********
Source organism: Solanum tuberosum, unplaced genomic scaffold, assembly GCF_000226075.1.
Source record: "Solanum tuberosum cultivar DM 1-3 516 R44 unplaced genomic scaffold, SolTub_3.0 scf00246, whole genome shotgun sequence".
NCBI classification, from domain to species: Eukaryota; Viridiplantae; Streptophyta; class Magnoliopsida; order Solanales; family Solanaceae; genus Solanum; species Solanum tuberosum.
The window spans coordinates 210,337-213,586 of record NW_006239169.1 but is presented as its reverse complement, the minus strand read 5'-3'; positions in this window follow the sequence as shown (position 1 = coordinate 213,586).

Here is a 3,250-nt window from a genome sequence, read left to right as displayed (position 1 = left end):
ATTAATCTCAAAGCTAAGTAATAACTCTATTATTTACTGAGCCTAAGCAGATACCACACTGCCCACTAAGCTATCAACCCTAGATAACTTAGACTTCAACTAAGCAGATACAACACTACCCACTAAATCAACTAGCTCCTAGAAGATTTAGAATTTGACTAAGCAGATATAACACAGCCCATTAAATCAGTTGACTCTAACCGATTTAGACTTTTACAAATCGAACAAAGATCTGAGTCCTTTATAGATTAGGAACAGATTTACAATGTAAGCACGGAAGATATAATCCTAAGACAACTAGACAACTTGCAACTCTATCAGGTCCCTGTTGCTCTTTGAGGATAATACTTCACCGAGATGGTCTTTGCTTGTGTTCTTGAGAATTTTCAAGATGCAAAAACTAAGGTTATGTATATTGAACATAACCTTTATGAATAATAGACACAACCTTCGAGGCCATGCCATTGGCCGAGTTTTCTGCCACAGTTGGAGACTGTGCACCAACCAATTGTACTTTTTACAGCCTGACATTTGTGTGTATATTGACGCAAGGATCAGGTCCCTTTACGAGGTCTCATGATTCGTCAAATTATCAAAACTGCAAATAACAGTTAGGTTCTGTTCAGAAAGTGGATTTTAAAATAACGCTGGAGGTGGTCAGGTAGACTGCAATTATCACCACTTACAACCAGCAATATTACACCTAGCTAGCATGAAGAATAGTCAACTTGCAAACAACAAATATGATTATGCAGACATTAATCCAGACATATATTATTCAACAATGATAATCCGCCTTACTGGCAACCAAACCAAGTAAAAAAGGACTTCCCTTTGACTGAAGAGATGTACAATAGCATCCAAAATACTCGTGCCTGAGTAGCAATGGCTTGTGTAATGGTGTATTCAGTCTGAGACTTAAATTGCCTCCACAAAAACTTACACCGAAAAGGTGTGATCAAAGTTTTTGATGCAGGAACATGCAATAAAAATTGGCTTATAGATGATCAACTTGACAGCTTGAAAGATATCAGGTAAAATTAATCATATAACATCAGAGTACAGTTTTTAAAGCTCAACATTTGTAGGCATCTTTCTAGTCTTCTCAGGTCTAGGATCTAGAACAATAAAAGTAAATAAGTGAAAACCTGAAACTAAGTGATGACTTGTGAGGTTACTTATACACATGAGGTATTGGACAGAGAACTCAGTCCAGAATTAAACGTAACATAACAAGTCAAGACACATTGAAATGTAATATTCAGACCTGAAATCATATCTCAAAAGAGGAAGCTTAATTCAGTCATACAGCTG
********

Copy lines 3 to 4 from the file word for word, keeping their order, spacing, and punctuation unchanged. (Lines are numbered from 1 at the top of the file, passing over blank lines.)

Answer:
NCBI classification, from domain to species: Eukaryota; Viridiplantae; Streptophyta; class Magnoliopsida; order Solanales; family Solanaceae; genus Solanum; species Solanum tuberosum.
The window spans coordinates 210,337-213,586 of record NW_006239169.1 but is presented as its reverse complement, the minus strand read 5'-3'; positions in this window follow the sequence as shown (position 1 = coordinate 213,586).